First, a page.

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Benefits Discrimination for Domestic Partners


Guest mcapuano
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Guest mcapuano

I have a self-insured medical practice client with 450 insured employees. 150 or so are physicians who are also owners/partners. They want to extend health & welfare benefits for non-married Domestic Partners (DPs) of the opposite or same sex, but only for the owners/partners. I have researched the DOL, ERISA, IRS and OHIO ORC and other than perhaps running afoul of non-discrimination rules under IRC Section 105(h), I cannot find any language anywhere else that would label this practice as discriminatory nor prevent them from adopting such a policy. My understanding, based on hours of research, is that they can in fact adopt such a policy and even if it were discriminatory in favor of the Highly Compensated Employees (HCEs), the only consequence is that the employer would be required to include the value of the benefits paid in the employee's gross taxable pay.

However, I'm not sure this is even a point worth making since under current IRS rules, the value of the benefits paid to a non-spouse or, non-married domestic partner are taxable anyway.

If anybody has any insight to this with legislative reference, I would greatly appreciate it!

Thanks!

Mark

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Mark,

Your description of the tax impact appears to be a correct understanding, assuming that the owners/partners are really owners/C Corp shareholders rather than true partners. The tax exclusion however is not only of the value of the coverage but also the value of the health expenses paid out. That could create significant amounts of taxable income for the owners/partners.

Your post suggests that this is a single-employer situation. As such, the self-insured health program might be exempt from state insurance regulation and registration requirements, if ERISA applies.

Extending coverage to those who are not legally wed spouses or dependents of employees might of itself take the self-insured program out of ERISA preemption and thus subjecting it to state insurance regulation and registration requirements. You ought to vet that concern out, and get a legal opinion before extending coverage in the way you suggest. Perhaps Ohio registration and regulation as a 'health insurer' is manageable, but then maybe it is not and would be a deal-killer.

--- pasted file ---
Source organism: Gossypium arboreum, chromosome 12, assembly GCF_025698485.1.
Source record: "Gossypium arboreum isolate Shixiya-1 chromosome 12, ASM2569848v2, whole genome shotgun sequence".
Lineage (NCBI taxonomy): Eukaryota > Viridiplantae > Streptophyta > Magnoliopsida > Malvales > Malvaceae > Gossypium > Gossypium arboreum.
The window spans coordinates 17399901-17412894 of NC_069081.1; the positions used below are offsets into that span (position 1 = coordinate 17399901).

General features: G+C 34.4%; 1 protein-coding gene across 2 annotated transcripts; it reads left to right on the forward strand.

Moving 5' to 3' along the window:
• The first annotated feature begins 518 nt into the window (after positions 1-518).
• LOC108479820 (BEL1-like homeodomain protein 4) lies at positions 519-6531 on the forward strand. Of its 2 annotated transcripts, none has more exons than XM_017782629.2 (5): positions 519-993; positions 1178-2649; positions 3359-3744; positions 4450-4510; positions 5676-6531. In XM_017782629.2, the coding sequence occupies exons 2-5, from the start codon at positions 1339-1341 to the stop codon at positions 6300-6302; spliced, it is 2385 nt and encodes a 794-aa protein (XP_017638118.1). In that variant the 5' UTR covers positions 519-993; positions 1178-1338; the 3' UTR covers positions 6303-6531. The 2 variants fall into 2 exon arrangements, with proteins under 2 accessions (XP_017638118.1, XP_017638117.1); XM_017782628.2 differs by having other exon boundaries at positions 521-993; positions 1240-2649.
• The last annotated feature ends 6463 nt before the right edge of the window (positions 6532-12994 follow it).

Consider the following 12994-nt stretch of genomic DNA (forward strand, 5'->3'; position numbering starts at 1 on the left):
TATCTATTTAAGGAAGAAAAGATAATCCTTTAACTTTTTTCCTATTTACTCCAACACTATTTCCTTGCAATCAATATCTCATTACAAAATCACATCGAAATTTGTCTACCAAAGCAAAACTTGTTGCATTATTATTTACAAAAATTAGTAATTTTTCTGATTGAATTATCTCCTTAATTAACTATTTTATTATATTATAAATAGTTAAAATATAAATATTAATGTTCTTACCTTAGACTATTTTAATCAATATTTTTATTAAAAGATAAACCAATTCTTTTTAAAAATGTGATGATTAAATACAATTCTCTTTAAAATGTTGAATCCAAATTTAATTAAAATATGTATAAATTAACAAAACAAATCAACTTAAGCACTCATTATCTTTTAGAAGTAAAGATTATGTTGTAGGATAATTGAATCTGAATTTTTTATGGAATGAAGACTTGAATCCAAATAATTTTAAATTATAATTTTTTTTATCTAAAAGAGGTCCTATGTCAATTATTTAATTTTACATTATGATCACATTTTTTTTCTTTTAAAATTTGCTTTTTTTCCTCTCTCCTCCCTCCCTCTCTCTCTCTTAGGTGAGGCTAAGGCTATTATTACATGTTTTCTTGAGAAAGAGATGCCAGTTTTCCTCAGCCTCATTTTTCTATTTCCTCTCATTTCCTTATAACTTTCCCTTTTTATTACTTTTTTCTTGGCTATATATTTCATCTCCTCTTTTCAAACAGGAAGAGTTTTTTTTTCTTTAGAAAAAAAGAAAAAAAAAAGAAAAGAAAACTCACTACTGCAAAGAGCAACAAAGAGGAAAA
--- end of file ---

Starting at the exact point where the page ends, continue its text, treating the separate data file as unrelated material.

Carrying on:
John Simmons

johnsimmonslaw@gmail.com

Note to Readers: For you, I'm a stranger posting on a bulletin board. Posts here should not be given the same weight as personalized advice from a professional who knows or can learn all the facts of your situation.

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  • 1 month later...
Guest LMPett

Mark - Normally if you tax employees on the fair market value of coverage for domestic partners (or any other non-IRS dependent), the benefits reimbursed by the plan are excluded from income. I think this is what you were referring to when you noted that "benefits", i.e., the FMV of coverage, are taxed regardless.

However, since the plan is self-insured and will definitely be discriminatory if you just open DP eligibility to owners, you need to examine Sec. 105-11(e) more closely. The employee won't just be taxed on the fair market value of coverage, but on a portion of benefits reimbursed:

(e) Excess reimbursement of highly compensated individual—(1) In general. For purposes of section 105(h) and this section, a reimbursement paid to a highly compensated individual is an excess reimbursement if it is paid pursuant to a plan that fails to satisfy the requirements of paragraph ©(2) or ©(3) for the plan year. The amount reimbursed to a highly compensated individual which constitutes an excess reimbursement is not excludable from such individual's gross income under section 105(b).